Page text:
Daniel D. Novotný
University Of South Bohemia
Two basic answers have been given to the question whether proper names have meaning, the negative by Mill and later developed by Kripke and the affirmative by Frege and later developed by Searle. My aim is to integrate the two apparently irreconcilable theories by distinguishing the two aspects of the issue. I claim that, roughly speaking, whereas Kripke’s No Sense View provides a good answer to the question, “How are proper names linked to their referents?”, Searle’s Sense View provides a good account of the issue “What do we do when we use a proper name?”. Furthermore, I claim that the speakers attend to the referent of the proper name both in virtue of Kripkean chain of communication and in virtue of Searlian occasion-relative sense. Ordinarily, the chain of communication and the Searlian sense yield the same result, i.e. lead to the same referent. In cases of conflict, which are very rare, my intuition sides with the former against the latter. It would seem, therefore, that the only necessary and sufficient condition for a successful reference with a proper name is the existence of the Kripkean chain which links it with its referent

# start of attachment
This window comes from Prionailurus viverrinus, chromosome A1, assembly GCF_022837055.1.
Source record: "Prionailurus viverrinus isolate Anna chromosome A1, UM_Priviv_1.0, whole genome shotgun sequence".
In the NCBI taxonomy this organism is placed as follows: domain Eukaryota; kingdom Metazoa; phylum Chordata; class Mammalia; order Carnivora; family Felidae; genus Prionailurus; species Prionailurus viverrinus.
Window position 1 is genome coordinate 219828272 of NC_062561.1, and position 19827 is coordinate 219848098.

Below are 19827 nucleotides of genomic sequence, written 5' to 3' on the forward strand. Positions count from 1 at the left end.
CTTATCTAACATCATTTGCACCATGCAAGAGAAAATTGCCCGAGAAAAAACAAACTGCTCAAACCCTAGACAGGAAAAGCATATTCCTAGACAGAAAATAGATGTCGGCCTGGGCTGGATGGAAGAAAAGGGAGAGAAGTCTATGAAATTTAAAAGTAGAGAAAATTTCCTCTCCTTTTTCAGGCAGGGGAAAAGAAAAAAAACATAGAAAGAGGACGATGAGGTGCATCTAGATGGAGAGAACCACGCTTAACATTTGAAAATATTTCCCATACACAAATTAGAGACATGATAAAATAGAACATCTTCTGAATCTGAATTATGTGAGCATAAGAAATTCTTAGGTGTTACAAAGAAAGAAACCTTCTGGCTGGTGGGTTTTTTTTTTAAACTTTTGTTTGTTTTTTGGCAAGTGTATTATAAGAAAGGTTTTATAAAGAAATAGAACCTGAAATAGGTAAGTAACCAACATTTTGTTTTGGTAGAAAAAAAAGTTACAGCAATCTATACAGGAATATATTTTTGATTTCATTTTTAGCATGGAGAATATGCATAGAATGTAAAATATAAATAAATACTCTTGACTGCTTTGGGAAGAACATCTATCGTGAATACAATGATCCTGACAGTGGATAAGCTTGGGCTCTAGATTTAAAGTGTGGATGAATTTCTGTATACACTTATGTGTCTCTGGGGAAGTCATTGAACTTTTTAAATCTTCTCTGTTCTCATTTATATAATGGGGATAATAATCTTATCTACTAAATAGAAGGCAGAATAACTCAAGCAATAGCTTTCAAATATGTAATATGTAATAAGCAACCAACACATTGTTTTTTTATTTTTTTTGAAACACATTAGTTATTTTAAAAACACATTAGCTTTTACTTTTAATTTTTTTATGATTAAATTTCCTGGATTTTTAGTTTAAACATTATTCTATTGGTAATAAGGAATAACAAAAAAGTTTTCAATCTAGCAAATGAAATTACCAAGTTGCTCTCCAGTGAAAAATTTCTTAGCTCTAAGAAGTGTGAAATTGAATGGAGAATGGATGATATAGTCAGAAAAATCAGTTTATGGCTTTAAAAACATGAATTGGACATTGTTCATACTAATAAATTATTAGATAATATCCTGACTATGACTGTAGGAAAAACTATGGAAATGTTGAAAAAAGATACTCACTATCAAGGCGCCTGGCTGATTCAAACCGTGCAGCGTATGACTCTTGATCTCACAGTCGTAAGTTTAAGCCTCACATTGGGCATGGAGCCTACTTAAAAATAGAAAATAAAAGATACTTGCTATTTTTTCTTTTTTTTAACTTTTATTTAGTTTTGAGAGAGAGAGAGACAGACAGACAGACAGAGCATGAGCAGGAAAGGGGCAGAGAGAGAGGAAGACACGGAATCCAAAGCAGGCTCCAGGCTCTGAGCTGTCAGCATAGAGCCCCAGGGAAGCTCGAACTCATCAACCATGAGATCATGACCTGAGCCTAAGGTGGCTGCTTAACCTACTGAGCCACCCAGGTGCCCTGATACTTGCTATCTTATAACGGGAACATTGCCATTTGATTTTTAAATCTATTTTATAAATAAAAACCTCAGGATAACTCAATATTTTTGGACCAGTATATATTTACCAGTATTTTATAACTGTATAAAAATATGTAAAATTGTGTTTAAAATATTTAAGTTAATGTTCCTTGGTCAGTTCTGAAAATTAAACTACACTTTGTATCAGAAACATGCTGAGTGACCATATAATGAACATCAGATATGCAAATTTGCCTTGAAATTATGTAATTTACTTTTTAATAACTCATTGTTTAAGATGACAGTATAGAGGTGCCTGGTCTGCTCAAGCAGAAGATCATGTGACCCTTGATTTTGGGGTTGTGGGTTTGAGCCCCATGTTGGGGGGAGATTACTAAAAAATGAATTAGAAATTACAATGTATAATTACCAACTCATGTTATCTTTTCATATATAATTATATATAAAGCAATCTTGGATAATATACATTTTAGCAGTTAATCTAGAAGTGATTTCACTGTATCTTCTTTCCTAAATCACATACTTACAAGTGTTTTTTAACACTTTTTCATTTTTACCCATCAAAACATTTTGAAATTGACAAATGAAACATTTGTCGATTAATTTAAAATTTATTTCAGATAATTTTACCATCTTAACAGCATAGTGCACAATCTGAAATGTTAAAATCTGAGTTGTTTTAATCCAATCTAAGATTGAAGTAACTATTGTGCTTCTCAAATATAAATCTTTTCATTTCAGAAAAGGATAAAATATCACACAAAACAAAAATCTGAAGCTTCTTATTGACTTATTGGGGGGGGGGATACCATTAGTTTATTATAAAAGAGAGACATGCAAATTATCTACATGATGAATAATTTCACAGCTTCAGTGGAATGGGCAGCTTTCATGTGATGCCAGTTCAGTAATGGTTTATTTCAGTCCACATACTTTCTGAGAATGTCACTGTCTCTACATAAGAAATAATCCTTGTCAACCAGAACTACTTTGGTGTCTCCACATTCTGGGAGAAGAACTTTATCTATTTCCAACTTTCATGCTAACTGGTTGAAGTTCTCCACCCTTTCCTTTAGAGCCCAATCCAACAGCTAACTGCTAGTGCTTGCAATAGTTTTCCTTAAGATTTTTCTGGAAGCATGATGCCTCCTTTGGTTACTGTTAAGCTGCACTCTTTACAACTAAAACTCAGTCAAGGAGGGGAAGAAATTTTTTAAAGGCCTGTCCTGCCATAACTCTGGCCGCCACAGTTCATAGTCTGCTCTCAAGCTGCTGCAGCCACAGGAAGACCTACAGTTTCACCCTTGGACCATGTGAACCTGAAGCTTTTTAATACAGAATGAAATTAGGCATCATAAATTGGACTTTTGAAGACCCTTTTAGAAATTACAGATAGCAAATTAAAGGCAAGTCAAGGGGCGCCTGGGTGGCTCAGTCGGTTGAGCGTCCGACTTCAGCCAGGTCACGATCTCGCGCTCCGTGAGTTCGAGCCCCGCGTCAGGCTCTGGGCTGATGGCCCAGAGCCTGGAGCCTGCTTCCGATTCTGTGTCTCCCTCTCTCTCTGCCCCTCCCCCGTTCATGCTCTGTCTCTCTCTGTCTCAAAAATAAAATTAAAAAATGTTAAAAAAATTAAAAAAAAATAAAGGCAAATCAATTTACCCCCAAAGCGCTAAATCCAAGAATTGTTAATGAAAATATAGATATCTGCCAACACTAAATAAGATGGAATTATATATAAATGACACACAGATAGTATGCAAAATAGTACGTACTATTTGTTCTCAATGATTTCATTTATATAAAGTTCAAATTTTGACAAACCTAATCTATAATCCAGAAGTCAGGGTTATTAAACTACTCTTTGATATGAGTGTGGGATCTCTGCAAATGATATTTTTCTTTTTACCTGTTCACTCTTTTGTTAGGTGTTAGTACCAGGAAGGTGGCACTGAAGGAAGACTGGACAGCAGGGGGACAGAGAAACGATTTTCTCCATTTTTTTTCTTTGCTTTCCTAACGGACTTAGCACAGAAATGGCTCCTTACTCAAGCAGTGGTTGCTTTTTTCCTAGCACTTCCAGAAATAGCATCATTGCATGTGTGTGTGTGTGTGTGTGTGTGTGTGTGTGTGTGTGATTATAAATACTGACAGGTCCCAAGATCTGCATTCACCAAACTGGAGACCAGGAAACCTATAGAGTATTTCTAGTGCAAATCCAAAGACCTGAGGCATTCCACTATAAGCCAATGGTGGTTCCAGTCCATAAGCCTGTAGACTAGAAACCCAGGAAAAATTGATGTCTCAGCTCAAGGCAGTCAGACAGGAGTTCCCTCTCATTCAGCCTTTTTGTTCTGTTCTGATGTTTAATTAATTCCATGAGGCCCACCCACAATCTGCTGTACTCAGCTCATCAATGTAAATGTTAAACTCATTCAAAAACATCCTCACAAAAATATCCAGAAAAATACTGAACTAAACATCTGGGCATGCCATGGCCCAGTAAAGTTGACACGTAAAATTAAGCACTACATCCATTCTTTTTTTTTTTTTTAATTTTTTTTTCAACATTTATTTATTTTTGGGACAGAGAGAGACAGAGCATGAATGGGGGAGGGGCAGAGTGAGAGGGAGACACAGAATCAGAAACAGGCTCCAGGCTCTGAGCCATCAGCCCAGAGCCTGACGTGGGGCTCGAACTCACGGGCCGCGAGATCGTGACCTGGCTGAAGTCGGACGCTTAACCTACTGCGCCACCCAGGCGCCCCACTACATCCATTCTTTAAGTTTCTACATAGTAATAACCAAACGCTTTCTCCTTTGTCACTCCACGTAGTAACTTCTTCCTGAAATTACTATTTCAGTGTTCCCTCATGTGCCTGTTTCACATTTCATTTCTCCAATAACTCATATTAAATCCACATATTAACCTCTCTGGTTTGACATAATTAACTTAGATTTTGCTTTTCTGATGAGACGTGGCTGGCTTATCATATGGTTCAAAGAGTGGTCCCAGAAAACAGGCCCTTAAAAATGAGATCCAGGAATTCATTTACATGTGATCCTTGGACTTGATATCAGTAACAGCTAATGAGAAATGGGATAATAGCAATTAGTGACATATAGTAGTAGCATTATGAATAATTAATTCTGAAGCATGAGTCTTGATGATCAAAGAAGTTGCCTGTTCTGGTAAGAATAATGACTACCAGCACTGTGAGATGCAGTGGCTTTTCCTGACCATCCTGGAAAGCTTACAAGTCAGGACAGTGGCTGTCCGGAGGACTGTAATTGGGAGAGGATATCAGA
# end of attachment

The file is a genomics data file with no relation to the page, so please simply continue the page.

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References found in this work BETA

Speech Acts: An Essay in the Philosophy of Language.John Rogers Searle - 1969 - Cambridge, England: Cambridge University Press.
Naming and Necessity.S. Kripke - 1972 - Tijdschrift Voor Filosofie 45 (4):665-666.
Naming and Necessity.Saul A. Kripke - 1980 - Philosophy 56 (217):431-433.
Speech Acts.J. Searle - 1969 - Foundations of Language 11 (3):433-446.

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